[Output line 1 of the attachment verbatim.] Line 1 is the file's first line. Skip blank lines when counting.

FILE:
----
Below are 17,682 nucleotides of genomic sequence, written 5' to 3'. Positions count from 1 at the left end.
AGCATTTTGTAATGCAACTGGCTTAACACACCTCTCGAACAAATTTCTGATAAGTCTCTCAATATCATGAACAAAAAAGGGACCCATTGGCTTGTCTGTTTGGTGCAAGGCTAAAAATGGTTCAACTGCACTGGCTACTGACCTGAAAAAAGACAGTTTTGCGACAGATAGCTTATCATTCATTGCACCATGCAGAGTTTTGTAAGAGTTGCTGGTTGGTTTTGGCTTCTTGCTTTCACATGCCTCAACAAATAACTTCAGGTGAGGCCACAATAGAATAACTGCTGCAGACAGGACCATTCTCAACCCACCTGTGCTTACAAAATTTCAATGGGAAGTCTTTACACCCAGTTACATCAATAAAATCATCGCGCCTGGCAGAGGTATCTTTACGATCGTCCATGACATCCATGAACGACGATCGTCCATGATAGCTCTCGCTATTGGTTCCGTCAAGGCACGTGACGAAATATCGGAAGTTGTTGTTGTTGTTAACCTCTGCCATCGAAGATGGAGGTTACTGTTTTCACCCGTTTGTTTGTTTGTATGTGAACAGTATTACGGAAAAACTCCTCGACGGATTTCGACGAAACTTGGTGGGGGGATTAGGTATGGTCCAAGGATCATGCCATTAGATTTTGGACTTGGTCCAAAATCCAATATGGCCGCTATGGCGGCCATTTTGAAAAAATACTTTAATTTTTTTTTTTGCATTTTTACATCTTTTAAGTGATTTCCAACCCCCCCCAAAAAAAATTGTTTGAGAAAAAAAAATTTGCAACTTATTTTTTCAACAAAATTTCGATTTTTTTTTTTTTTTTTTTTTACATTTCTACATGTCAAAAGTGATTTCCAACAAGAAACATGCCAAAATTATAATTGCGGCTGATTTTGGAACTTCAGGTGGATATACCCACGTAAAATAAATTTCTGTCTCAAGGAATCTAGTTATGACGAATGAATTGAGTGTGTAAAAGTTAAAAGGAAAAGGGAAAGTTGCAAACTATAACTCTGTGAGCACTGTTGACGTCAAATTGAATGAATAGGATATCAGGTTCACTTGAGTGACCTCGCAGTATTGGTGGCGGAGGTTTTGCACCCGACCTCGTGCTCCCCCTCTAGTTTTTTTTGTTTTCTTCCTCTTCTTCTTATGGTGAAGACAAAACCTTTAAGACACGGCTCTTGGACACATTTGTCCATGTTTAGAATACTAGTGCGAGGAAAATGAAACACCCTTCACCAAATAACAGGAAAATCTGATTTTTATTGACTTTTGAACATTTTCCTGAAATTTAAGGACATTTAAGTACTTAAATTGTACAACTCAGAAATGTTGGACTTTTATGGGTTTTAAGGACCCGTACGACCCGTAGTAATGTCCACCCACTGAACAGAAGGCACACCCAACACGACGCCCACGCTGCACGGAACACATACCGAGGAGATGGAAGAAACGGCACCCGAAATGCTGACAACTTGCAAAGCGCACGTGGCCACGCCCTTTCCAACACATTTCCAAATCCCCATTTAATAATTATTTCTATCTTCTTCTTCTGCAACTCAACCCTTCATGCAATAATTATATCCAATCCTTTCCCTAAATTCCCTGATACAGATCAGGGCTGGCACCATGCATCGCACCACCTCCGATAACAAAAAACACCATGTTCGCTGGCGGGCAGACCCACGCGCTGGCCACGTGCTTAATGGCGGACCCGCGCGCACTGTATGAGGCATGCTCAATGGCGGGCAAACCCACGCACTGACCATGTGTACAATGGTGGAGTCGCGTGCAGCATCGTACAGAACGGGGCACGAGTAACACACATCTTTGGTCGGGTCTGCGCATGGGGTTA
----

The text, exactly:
Below are 17,682 nucleotides of genomic sequence, written 5' to 3'. Positions count from 1 at the left end.